Thursday, December 18, 2008
Angry or Happy?
According to a poll on the blog Cognitive Daily (2008), most readers pictured a male angry face, consistently with the results of Becker et al's (2007) study which found that not only were subjects more likely to identify men as angry and women as happy, but they were more likely to identify angry faces as men, and happy faces as women. The authors suggest that this may be due to anatomical differences between men's and women's faces: as the CogDaily post notes: "maybe men's typically larger brow and thinner lips compared to women just look a little angrier".
However, this result has not been universally found, which explains Becker et al's title: "The confounded nature of angry men and happy women." For example, Hess et al (2004) found that female faces were rated as angrier. Trnka et al (2007) found no gender difference in the accuracy of emotional ratings of faces. Perhaps most interestingly, none of these studies reported a difference by rater gender: women did not show a tendency for more accurate ratings of other people's emotions.
In a conversation about other people's perceptions last night, I said: "I always make my 'non-threatening' roll." I feel like I get angry a lot, but I don't think people see it on me very often. Even when they do, they don't take it very seriously. From a strictly physical threat point-of-view, this makes a lot of sense. I'm slightly built and short. I do not pose a physical threat to most people. There are ways in which this is an advantage. I have used this to defuse uncomfortable situations in bars by intervening where someone else would have escalated it. Generally, however, I mostly feel like I'm not taken seriously. Luckily, most of the time I'm not serious.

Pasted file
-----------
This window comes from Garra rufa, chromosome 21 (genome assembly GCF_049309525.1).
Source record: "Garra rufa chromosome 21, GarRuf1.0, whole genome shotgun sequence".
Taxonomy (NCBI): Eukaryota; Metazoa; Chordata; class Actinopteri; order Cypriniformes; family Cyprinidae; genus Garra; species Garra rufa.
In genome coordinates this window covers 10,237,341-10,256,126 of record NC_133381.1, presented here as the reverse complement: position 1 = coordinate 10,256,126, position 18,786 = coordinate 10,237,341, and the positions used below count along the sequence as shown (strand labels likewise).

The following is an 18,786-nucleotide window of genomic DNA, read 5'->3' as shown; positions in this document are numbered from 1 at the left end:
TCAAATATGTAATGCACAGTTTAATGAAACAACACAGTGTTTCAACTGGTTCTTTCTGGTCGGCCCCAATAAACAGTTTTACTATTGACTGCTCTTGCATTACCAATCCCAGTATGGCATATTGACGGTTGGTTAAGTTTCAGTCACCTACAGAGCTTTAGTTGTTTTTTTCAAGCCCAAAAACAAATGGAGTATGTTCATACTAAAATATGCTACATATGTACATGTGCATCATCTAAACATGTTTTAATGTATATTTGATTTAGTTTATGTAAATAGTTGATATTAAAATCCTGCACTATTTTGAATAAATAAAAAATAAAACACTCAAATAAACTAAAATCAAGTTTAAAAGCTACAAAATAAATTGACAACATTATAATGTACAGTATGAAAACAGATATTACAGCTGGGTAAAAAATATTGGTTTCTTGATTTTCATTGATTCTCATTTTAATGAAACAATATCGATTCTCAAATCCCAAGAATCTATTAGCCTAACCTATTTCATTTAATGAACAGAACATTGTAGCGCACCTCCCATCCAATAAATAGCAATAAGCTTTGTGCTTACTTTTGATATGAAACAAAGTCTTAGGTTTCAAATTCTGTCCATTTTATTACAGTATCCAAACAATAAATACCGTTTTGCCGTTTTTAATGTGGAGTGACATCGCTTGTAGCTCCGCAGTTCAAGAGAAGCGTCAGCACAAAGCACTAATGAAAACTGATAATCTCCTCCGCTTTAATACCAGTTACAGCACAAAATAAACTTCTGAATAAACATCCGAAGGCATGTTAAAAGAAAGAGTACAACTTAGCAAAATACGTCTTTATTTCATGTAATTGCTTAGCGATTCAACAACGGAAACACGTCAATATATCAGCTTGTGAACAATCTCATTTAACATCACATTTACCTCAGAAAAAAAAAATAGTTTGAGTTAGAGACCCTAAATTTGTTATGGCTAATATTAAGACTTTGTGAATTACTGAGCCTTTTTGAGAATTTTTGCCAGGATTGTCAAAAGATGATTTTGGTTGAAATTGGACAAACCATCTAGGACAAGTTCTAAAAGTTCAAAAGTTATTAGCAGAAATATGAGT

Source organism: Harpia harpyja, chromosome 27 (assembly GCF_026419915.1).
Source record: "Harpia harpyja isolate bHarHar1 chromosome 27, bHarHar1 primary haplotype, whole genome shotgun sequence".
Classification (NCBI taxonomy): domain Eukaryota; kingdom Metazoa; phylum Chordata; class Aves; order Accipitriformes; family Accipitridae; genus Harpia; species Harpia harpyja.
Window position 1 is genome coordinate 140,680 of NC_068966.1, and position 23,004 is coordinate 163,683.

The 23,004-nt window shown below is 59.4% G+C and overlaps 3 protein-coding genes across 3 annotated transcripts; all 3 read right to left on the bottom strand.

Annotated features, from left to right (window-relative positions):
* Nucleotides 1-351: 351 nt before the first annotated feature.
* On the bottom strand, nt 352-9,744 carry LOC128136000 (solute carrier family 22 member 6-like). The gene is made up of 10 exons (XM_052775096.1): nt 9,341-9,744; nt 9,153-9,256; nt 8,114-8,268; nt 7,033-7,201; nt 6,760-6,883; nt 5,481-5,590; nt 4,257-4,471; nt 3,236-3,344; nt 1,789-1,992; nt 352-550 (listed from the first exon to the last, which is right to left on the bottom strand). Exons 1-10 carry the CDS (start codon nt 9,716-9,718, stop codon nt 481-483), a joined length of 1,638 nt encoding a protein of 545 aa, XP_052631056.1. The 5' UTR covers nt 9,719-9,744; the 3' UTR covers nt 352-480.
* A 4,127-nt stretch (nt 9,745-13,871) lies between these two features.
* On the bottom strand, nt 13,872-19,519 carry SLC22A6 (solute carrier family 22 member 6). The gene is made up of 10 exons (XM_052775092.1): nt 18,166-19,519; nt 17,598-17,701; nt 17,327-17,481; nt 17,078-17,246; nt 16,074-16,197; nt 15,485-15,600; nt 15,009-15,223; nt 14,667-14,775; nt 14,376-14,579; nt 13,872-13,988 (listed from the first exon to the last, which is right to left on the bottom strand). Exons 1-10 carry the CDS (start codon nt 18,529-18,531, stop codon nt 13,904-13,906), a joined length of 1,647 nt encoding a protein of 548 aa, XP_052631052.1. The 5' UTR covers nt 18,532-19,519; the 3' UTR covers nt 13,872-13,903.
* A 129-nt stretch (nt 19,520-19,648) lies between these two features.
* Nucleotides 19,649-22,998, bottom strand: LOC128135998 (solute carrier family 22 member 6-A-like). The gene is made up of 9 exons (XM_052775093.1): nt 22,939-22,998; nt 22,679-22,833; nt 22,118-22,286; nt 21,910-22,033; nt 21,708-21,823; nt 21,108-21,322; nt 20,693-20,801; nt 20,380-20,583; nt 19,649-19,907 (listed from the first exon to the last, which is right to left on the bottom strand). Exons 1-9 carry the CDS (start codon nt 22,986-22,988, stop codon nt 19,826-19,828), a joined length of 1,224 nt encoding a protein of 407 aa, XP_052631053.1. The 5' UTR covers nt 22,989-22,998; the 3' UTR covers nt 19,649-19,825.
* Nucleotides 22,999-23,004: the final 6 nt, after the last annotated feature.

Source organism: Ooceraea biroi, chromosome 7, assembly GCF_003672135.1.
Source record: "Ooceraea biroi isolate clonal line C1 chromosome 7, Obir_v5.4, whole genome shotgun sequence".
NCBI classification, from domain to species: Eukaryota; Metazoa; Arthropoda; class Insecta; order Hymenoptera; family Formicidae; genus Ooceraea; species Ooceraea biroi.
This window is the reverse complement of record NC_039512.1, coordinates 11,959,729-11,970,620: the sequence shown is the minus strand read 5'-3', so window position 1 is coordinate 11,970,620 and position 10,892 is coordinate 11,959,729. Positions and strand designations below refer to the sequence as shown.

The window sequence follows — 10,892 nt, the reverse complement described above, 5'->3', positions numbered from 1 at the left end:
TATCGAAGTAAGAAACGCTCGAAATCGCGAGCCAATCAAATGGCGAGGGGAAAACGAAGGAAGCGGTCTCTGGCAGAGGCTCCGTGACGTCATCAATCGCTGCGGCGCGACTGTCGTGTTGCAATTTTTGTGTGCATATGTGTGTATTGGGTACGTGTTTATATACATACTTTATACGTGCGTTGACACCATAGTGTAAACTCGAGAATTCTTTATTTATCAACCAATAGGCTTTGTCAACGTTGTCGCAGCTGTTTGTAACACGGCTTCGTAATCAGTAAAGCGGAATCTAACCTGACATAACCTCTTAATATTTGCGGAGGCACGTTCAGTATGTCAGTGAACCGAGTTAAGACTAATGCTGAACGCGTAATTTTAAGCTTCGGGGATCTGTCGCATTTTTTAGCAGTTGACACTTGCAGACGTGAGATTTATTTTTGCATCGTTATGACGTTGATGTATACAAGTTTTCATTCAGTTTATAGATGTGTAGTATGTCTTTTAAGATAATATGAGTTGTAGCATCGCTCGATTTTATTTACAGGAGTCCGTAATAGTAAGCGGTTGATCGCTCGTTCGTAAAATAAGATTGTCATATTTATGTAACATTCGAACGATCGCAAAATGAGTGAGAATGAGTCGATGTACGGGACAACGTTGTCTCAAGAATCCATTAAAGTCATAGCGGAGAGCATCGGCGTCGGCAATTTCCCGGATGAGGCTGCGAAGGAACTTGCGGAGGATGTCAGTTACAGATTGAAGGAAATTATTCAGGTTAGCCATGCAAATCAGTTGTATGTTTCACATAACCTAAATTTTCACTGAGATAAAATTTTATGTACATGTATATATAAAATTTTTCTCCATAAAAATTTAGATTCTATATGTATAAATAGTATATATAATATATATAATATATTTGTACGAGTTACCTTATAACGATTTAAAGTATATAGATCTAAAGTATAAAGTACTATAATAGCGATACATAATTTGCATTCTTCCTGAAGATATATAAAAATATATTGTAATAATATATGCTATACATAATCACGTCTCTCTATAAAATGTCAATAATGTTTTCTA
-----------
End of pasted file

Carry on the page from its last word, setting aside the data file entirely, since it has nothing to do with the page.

In terms of gender differences, I have noticed that anger seems like a more default condition since starting testosterone therapy, and I was surprised that none of the studies seemed to mention hormonal differences on mood. However, I didn't read any of them as carefully as I wanted to, so if you see something about testosterone in one of them, please draw it to my attention.
Find out the day's topic before you read: follow diffblog on Twitter! Diffblog also available on LiveJournal.